AUSTIN/KNOXVILLE, Tenn. (Reuters) - Federal Reserve officials on Friday said they want to see more details about new tariff policies before deciding whether any policy response is warranted, holding to their view that more interest rate hikes are needed.
The Trump administration on Thursday unveiled plans to raise tariffs on up to $60 billion of Chinese imports, although the measures have a 30-day consultation period before they take effect. China threatened retaliation.
New tariffs could create headaches for the Fed, which is tasked with fostering stable prices and full employment. New U.S. tariffs would boost prices for U.S. consumers while tariffs imposed by other countries could hurt U.S. exporters.
“I am concerned about it. It bears watching,” Dallas Federal Reserve Robert Kaplan told reporters in Austin when asked how new tariffs could impact the policy outlook. “I am going to counsel patience. From a policy point of view from the Fed, let’s see how this unfolds.”
Kaplan said recent threats about tariffs might be more a negotiating technique than a sign of future policy.
Atlanta Federal Reserve Bank President Raphael Bostic said a separate round of U.S. tariff hikes were not as extensive as initially thought.
“Don’t react to the first sound of a policy but actually wait to see what policy actually gets put in place,” Bostic said at the Knoxville Economic Forum, noting that steel and aluminum tariffs imposed by the Trump administration are being applied to a much smaller group of countries than when they were first announced.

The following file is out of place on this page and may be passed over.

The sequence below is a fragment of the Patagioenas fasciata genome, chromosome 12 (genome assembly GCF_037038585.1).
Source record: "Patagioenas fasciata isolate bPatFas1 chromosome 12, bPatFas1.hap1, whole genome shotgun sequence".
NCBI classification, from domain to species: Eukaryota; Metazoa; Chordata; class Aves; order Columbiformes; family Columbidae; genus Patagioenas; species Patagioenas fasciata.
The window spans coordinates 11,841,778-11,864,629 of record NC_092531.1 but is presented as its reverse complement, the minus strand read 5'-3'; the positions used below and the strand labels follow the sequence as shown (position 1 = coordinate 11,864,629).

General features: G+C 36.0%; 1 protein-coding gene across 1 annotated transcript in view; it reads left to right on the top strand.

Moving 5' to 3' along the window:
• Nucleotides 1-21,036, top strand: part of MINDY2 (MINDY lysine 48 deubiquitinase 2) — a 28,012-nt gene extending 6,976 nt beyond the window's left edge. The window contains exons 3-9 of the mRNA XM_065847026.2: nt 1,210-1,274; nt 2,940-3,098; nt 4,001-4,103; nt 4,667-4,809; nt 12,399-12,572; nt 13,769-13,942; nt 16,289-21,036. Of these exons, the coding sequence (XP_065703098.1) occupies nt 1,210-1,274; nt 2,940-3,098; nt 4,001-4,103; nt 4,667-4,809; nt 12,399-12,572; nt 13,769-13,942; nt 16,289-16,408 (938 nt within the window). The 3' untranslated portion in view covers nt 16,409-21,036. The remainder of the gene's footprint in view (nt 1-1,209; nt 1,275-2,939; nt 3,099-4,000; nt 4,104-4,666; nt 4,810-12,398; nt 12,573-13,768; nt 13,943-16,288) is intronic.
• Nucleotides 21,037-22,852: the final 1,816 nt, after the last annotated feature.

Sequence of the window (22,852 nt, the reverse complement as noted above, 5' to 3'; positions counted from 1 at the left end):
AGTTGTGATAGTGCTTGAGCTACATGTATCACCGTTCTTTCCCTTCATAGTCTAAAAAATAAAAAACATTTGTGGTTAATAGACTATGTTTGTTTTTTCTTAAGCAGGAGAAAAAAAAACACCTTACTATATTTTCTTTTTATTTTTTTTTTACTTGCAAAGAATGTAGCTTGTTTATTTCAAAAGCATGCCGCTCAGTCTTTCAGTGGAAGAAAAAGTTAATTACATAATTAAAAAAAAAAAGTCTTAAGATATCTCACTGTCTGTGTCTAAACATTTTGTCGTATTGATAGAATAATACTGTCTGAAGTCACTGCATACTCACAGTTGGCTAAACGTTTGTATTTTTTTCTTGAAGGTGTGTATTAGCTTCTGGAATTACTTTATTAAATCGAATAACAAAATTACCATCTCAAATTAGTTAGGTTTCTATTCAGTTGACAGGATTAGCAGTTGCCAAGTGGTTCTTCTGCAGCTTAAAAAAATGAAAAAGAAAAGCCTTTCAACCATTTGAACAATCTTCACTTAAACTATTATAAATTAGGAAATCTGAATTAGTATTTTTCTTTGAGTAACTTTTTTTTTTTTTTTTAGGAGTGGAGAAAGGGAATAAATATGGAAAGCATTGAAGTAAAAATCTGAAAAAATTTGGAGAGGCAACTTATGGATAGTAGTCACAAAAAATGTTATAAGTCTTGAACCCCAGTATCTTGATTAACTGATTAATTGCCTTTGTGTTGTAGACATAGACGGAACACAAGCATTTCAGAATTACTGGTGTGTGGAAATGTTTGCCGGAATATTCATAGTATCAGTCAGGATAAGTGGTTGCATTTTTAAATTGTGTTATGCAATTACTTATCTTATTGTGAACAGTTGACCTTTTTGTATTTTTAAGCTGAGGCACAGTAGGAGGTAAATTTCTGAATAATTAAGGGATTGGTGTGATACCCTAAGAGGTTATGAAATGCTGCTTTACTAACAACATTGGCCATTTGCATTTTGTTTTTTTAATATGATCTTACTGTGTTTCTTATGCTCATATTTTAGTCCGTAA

The Fed’s recently installed chairman, Jerome Powell, said on Wednesday following a decision to raise interest rates that the central bank’s business contacts have expressed concern over trade tensions between the United States and other countries.
But Fed policymakers still haven’t changed their views on the economic outlook based on trade risks, Powell said.
The Fed has been slowly raising interest rates since 2015 and policymakers on Wednesday signaled they expected to increase rates twice more this year. Kaplan and Bostic each said they still expect three hikes will be warranted.
The current risks to the U.S. economy are about even but the Fed cannot “shrug off” risks of a trade war, Minneapolis Fed President Neel Kashkari told a Quinnipiac forum in New York.
“The worst case would be a trade war that triggers a crisis of confidence in the global economy,” he said, adding he was not predicting that.
Reporting by Jon Herskovitz in Austin and Ann Saphir in Knoxville, Tenn.; Additional reporting by Jonathan Spicer in New York; Writing by Jason Lange in Washington; Editing by Chizu Nomiyama